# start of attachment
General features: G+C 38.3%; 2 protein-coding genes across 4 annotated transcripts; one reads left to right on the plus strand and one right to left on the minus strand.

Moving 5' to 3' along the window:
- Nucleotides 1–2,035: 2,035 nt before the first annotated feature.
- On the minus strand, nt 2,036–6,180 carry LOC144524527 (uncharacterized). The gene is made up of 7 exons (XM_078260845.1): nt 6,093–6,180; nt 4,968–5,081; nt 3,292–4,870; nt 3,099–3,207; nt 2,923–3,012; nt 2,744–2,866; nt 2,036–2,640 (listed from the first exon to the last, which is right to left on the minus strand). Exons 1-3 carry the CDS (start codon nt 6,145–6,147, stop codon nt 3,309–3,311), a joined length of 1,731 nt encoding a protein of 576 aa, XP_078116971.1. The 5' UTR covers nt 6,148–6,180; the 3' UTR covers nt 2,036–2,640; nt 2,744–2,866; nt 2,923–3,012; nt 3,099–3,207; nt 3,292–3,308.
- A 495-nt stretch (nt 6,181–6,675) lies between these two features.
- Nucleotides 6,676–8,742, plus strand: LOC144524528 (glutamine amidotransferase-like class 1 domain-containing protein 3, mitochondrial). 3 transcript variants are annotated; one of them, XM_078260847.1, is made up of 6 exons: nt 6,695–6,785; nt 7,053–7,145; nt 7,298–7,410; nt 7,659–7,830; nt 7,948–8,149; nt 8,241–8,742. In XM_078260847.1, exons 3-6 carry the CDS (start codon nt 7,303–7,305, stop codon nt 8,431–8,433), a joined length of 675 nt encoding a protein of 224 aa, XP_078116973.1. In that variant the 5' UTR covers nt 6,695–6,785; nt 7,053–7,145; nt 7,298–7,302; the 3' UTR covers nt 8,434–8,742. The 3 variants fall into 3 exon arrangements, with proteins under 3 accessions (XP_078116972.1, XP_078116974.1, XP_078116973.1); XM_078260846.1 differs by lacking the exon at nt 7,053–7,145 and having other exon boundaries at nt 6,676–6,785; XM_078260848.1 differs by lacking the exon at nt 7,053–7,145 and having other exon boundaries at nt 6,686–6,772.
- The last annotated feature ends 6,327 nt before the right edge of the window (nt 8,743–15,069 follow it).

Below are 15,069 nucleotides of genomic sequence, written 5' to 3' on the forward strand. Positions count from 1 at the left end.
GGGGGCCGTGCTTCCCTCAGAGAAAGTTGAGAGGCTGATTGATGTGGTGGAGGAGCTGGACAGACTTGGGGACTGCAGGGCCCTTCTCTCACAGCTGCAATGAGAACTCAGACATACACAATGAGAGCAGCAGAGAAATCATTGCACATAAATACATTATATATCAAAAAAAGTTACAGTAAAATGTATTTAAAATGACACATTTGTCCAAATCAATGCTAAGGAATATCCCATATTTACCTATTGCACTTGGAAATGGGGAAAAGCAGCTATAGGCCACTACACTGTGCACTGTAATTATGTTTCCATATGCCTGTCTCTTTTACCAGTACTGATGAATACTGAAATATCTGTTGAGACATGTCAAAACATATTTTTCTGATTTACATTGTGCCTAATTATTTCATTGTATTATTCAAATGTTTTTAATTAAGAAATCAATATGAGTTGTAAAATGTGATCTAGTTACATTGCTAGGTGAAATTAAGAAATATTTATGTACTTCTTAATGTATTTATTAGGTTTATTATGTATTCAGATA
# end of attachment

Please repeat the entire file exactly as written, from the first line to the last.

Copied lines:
General features: G+C 38.3%; 2 protein-coding genes across 4 annotated transcripts; one reads left to right on the plus strand and one right to left on the minus strand.

Moving 5' to 3' along the window:
- Nucleotides 1–2,035: 2,035 nt before the first annotated feature.
- On the minus strand, nt 2,036–6,180 carry LOC144524527 (uncharacterized). The gene is made up of 7 exons (XM_078260845.1): nt 6,093–6,180; nt 4,968–5,081; nt 3,292–4,870; nt 3,099–3,207; nt 2,923–3,012; nt 2,744–2,866; nt 2,036–2,640 (listed from the first exon to the last, which is right to left on the minus strand). Exons 1-3 carry the CDS (start codon nt 6,145–6,147, stop codon nt 3,309–3,311), a joined length of 1,731 nt encoding a protein of 576 aa, XP_078116971.1. The 5' UTR covers nt 6,148–6,180; the 3' UTR covers nt 2,036–2,640; nt 2,744–2,866; nt 2,923–3,012; nt 3,099–3,207; nt 3,292–3,308.
- A 495-nt stretch (nt 6,181–6,675) lies between these two features.
- Nucleotides 6,676–8,742, plus strand: LOC144524528 (glutamine amidotransferase-like class 1 domain-containing protein 3, mitochondrial). 3 transcript variants are annotated; one of them, XM_078260847.1, is made up of 6 exons: nt 6,695–6,785; nt 7,053–7,145; nt 7,298–7,410; nt 7,659–7,830; nt 7,948–8,149; nt 8,241–8,742. In XM_078260847.1, exons 3-6 carry the CDS (start codon nt 7,303–7,305, stop codon nt 8,431–8,433), a joined length of 675 nt encoding a protein of 224 aa, XP_078116973.1. In that variant the 5' UTR covers nt 6,695–6,785; nt 7,053–7,145; nt 7,298–7,302; the 3' UTR covers nt 8,434–8,742. The 3 variants fall into 3 exon arrangements, with proteins under 3 accessions (XP_078116972.1, XP_078116974.1, XP_078116973.1); XM_078260846.1 differs by lacking the exon at nt 7,053–7,145 and having other exon boundaries at nt 6,676–6,785; XM_078260848.1 differs by lacking the exon at nt 7,053–7,145 and having other exon boundaries at nt 6,686–6,772.
- The last annotated feature ends 6,327 nt before the right edge of the window (nt 8,743–15,069 follow it).

Below are 15,069 nucleotides of genomic sequence, written 5' to 3' on the forward strand. Positions count from 1 at the left end.
GGGGGCCGTGCTTCCCTCAGAGAAAGTTGAGAGGCTGATTGATGTGGTGGAGGAGCTGGACAGACTTGGGGACTGCAGGGCCCTTCTCTCACAGCTGCAATGAGAACTCAGACATACACAATGAGAGCAGCAGAGAAATCATTGCACATAAATACATTATATATCAAAAAAAGTTACAGTAAAATGTATTTAAAATGACACATTTGTCCAAATCAATGCTAAGGAATATCCCATATTTACCTATTGCACTTGGAAATGGGGAAAAGCAGCTATAGGCCACTACACTGTGCACTGTAATTATGTTTCCATATGCCTGTCTCTTTTACCAGTACTGATGAATACTGAAATATCTGTTGAGACATGTCAAAACATATTTTTCTGATTTACATTGTGCCTAATTATTTCATTGTATTATTCAAATGTTTTTAATTAAGAAATCAATATGAGTTGTAAAATGTGATCTAGTTACATTGCTAGGTGAAATTAAGAAATATTTATGTACTTCTTAATGTATTTATTAGGTTTATTATGTATTCAGATA